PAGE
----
Dieting isn’t a fad or a short-term stopgap or yo-yo weight solution. It’s a long-term commitment to a better lifestyle.

Watching “Good Morning America”, the “Today Show” and other morning programs do their annual shtick on dieting for the New Year seemed just a little bit out of step with reality this year. That’s because consumers have become skeptical about the whole rigid concept of dieting to lose weight and have seen their hopeful resolutions repeatedly turn to disillusion. And it’s taken its toll.

Once-omnipresent health claims such as “no/low fat” and “low cholesterol” have become an increasingly ineffective marketing tool and, as a result, are disappearing from packages. In fact, Mintel recently reported a whopping 91% of U.S. consumers believe it’s better to eat a well-rounded diet than use diet products. Another 77% told Mintel that diet products aren’t as healthy as they claim to be, and 61% say they are not actually healthy.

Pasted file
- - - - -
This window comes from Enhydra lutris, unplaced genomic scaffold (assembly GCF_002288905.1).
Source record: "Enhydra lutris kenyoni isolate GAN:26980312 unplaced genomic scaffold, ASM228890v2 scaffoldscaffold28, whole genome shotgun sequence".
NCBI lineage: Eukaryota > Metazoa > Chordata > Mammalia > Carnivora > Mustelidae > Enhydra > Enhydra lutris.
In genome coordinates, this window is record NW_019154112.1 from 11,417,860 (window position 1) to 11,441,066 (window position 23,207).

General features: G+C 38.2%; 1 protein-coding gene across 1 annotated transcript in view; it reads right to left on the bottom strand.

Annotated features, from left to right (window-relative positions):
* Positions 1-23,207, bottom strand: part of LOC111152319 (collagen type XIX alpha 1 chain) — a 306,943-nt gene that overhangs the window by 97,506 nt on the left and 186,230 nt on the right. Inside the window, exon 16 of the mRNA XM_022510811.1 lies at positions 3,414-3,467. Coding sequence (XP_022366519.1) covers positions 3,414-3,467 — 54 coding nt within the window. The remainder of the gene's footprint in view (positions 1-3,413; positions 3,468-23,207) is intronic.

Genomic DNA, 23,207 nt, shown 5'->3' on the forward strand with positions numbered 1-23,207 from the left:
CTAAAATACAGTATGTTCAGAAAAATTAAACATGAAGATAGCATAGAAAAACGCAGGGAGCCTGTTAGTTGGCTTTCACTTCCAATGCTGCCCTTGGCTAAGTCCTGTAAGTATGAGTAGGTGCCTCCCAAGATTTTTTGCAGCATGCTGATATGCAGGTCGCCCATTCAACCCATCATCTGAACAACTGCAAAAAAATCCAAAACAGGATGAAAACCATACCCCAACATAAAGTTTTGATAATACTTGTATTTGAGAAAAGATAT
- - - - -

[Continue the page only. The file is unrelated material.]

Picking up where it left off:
That’s not surprising if you look at how many brands — especially frozen food products — offer reduced calorie options but are loaded with incredibly high levels of sodium. On the flipside, a refreshing trend involves food manufacturers — especially those in the cracker and nutrition bar categories — who focus on taking the nutritional facts from the side panel to make them front and center of the package, In essence, they let the number of calories and grams of sugars, fat and fiber do the talking. Moreover, such transparency on front-of-packaging labeling also emphasizes the wholesome attributes — fruit, fiber and protein, to name a few — in their products.